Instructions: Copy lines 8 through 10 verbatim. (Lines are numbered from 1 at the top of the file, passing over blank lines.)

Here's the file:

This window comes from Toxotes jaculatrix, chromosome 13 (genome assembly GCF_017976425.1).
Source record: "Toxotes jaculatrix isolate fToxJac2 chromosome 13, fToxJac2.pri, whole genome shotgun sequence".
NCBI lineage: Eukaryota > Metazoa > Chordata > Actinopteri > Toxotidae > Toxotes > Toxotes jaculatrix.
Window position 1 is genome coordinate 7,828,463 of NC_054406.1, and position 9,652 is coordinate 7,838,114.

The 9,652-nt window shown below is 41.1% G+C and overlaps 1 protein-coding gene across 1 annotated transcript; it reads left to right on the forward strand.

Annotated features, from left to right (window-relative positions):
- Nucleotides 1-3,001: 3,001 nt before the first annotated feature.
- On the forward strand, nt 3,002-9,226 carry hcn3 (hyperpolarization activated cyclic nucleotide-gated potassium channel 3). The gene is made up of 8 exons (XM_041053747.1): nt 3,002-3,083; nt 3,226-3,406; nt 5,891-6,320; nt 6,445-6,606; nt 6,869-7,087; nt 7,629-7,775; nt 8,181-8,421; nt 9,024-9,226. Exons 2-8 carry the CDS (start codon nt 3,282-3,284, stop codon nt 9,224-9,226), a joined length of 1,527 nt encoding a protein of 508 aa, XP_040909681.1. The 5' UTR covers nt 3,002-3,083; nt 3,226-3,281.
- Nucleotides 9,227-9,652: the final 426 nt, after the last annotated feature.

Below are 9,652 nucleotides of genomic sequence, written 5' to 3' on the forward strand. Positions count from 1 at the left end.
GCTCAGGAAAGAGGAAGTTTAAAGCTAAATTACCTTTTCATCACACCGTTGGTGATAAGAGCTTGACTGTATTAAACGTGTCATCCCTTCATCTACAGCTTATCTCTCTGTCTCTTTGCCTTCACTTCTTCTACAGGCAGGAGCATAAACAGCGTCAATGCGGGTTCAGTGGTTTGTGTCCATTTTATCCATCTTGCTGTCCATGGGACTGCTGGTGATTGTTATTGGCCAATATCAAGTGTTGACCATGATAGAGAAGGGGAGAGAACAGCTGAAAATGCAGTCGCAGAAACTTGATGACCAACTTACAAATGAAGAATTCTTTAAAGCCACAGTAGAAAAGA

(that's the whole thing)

- On the forward strand, nt 3,002-9,226 carry hcn3 (hyperpolarization activated cyclic nucleotide-gated potassium channel 3). The gene is made up of 8 exons (XM_041053747.1): nt 3,002-3,083; nt 3,226-3,406; nt 5,891-6,320; nt 6,445-6,606; nt 6,869-7,087; nt 7,629-7,775; nt 8,181-8,421; nt 9,024-9,226. Exons 2-8 carry the CDS (start codon nt 3,282-3,284, stop codon nt 9,224-9,226), a joined length of 1,527 nt encoding a protein of 508 aa, XP_040909681.1. The 5' UTR covers nt 3,002-3,083; nt 3,226-3,281.
- Nucleotides 9,227-9,652: the final 426 nt, after the last annotated feature.

Below are 9,652 nucleotides of genomic sequence, written 5' to 3' on the forward strand. Positions count from 1 at the left end.